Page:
Teacher takes unique route to classroom

Mitch Lies/For the Capital Press Joleen Schilling, pictured in Chemeketa Community College's teaching gardens, is working to align the school's horticulture program with Oregon State University's so students can transfer credits.

SALEM — Joleen Schilling frequently tells her students that it’s all right to deviate from a career path.

“It’s not a straight path,” said Schilling, who began teaching in Chemeketa Community College’s agricultural sciences program in September. “That’s what I tell my students all the time. You don’t have to take a straight path through life. You can deviate.”

Schilling bases her comments on experience.

Although she knew at the age of 15 that she wanted to work with plants, Schilling deviated at one point into the environmental sciences, even getting a master’s degree in the field from Oregon State University and working for the Corvallis Environmental Center for a brief stint.

“I quickly learned that nonprofits are not for me,” she said.

Schilling has a bachelor’s degree in horticulture science, also from OSU.

She discovered her love for teaching while in the graduate studies program at OSU.

“I had a graduate teaching assistantship that helped pay for my graduate degree,” Schilling said, “and when I worked my first class, Biology 101, I thought: ‘This is amazing.’ That is when I realized I could combine the two, horticulture and teaching.”

Schilling went on to teach part-time at Linn-Benton Community College while working full-time at Garland Nursery in Corvallis. Then in 2011, Schilling spent a year working full-time in the agricultural sciences program at Linn-Benton, filling in for the chair, who took a one-year sabbatical.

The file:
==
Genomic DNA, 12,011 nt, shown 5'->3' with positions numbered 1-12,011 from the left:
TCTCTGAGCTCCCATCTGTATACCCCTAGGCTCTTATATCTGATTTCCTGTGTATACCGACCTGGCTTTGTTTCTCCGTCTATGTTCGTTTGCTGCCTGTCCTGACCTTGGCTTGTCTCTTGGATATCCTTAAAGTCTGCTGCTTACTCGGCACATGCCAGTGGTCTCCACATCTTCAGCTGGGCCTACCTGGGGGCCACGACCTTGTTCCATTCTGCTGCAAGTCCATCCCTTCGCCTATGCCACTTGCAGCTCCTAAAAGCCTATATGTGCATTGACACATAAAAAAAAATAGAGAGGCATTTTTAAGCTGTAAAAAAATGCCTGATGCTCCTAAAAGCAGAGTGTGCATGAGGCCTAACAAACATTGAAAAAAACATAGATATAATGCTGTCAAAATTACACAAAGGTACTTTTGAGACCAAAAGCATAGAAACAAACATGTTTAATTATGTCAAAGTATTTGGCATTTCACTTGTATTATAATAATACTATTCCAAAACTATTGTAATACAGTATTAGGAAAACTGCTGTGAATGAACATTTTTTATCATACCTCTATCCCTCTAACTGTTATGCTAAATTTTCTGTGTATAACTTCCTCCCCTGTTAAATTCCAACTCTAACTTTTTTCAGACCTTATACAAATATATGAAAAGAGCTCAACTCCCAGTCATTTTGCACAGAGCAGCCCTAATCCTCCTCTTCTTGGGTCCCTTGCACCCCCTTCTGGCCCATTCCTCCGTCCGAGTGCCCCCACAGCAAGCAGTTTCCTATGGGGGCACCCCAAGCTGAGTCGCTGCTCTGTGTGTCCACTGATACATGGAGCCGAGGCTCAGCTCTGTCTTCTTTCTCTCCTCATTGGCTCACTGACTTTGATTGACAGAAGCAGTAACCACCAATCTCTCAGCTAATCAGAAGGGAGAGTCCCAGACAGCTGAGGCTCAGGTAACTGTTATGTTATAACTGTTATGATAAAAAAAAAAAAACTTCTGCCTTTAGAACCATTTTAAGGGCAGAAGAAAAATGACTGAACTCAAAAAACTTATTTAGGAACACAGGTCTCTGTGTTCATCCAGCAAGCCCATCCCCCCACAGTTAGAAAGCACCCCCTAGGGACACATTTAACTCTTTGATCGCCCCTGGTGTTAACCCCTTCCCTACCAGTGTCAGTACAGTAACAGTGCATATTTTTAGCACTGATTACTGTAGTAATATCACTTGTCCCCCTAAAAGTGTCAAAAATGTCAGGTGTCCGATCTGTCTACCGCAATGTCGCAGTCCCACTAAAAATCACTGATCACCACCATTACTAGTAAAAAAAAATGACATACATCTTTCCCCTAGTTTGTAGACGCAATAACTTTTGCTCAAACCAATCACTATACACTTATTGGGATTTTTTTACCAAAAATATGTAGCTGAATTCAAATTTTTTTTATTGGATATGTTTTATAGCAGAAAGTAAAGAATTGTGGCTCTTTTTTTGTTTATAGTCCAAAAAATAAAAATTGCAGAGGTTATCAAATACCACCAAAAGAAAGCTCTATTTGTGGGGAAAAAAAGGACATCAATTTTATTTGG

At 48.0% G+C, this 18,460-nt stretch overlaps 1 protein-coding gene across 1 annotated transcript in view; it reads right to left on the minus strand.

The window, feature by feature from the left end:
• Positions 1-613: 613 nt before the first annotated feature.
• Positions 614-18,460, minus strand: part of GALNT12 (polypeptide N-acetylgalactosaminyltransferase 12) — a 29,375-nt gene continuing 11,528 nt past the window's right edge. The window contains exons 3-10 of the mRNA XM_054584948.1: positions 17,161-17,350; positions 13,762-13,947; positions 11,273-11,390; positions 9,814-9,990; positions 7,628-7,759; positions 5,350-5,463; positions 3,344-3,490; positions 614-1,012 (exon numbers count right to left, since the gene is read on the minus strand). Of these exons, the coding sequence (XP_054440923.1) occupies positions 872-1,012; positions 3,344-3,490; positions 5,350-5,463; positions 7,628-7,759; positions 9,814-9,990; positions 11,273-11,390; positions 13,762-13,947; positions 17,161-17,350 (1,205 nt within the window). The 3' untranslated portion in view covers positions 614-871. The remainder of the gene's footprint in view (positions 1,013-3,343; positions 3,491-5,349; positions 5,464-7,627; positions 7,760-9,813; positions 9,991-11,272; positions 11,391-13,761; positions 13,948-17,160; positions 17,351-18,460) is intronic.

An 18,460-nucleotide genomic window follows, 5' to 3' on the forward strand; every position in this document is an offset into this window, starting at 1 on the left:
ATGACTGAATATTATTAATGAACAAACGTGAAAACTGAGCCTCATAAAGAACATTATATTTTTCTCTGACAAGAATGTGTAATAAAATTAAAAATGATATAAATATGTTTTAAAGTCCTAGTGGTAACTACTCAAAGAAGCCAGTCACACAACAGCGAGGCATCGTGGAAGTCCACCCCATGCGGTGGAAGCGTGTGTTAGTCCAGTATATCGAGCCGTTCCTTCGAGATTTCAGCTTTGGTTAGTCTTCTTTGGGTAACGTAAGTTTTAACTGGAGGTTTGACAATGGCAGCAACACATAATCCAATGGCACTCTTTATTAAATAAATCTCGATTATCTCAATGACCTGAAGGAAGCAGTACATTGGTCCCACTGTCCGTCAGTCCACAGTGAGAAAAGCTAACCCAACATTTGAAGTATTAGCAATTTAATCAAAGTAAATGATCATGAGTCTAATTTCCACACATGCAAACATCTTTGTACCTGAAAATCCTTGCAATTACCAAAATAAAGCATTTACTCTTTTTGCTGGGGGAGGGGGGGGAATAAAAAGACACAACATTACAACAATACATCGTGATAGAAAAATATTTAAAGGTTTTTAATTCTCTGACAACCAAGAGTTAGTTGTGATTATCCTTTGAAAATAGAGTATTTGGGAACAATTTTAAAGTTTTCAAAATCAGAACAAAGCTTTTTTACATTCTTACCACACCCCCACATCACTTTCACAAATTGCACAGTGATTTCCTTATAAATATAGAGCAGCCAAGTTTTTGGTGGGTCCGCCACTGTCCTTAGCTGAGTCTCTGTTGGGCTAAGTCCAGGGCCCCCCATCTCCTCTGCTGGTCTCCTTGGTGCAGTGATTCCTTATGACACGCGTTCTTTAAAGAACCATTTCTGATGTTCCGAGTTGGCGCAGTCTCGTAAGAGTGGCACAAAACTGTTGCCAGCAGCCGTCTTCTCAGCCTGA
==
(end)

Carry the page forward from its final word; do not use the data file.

“That is when I made it my goal to find a full-time teaching position, knowing that that is what I am passionate about,” she said.

Finally, in July of last year, Schilling had her full-time teaching post, taking over for horticultural instructor Gail Gredler, who retired after seven years in the post.

Joel Keebler, director of Chemeketa’s agricultural sciences program, said Schilling is a good fit to continue and expand the horticulture program that Gredler started.

“Joleen has been deeply connected with the nursery industry in the Willamette Valley for more than 10 years,” Keebler said, “and we are very excited about the experience and energy she brings to our up-and-coming horticulture program.”

One of Schilling’s first tasks, Keebler said, is to create a bridge between Chemeketa’s horticulture program and OSU’s so students can transfer agricultural science credits from Chemeketa to OSU.

The community college’s horticulture program currently offers only an applied science degree, one that is designed to prepare students for work, not for transferring credits.

“We see a good potential for growth in our horticulture program in connecting with Oregon State University,” Keebler said.

Schilling said she welcomes the challenge.

After all, she said, one thing a circuitous path teaches those who traverse it is an enthusiasm for embracing challenges.

“It feels sometimes surreal,” Schilling said, when asked how she feels about obtaining what she calls her ‘dream job.’ “I didn’t take a very straight path, which makes me feel pretty lucky.”

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